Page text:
On Saturday 21 May, a Festival Evensong will be sung by the Girls’ Choir and former girl choristers.
The English choral tradition is the lifeblood that turns our cathedrals from silent spaces into resounding places of glory, with some of the greatest music from the fourteenth century to the present day.
There is no choir school at Chester and the choristers are recruited from schools all over the city and surrounding area. The cathedral itself provides bursaries for the choristers and this level of support, together with the commitment of the choir members, is absolutely vital to ensure consistently high musical standards.
The cathedral Girls’ Choir was founded in 1996 to give them the same opportunities as the boy choristers to sing some of the greatest music ever written. The boy and girl choristers sing separately but on occasion sing together with the men of the choir. This enables the choir to perform larger works, sometimes with instrumentalists, which enhances the musical and worshipping life of the cathedral considerably.
Some former girl choristers from Chester Cathedral have gone on to sing professionally and work with professional ensembles such as the BBC Singers.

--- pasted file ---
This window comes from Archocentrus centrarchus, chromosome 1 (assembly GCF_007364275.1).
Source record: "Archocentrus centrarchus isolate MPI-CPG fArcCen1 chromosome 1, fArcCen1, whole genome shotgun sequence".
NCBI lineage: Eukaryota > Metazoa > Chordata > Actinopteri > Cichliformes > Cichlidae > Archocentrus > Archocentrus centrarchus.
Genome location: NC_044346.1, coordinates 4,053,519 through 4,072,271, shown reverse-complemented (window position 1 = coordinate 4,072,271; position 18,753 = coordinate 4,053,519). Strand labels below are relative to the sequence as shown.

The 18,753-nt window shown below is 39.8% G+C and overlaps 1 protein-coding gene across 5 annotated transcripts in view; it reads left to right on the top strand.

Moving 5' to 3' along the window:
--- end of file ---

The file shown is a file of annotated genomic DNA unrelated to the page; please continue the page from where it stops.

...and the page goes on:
All are welcome to attend the Girls Choir Festival Evensong on Saturday 21 May at 4.15pm. Tickets are not required.
Philip Rushforth, Director of Music, is always interested to hear from prospective parents of choristers. Please call him on 01244 500974 or email email@example.com and he will be delighted to talk about what is required.
29 March 2016
A 40-mile cycling trail of historic churches around Chester has been organised to encourage people to get out and explore the countryside and heritage.
The Tower & Spires tour starts at Chester Cathedral and then takes in St John’s church, Chester, which is the oldest standing building in the city still in use for its original purpose.
The next stop on the route is St James’ church, Christleton, which had Anglo-Saxon beginnings but was extensively rebuilt in the Georgian and Victorian periods.
The trail also takes in the Anglican churches in Waverton, Hargrave, Bunbury, Tattenhall, Fardon, Aldford and Bruera.
The cycle tour project has been organised by the Diocese of Chester with funding from Cheshire West and Chester Council and Active Cheshire (an organisation which seeks to enable people to get active on a regular basis).
It will be the fifth in a series of cycle trails designed by the sustainable transport charity Sustrans in partnership with the Church of England.
Emily Allen, Church Buildings Development Officer for the Diocese of Chester, said: “It’s been great working with the nine churches on the trail, and the cathedral, on developing this project. We hope people will enjoy visiting these fascinating places of worship.”
A map of the route has been produced and will be available free from the Chester Cathedral welcome desk, and various churches along the Tower & Spires route, from Saturday 30 April 2016 onwards.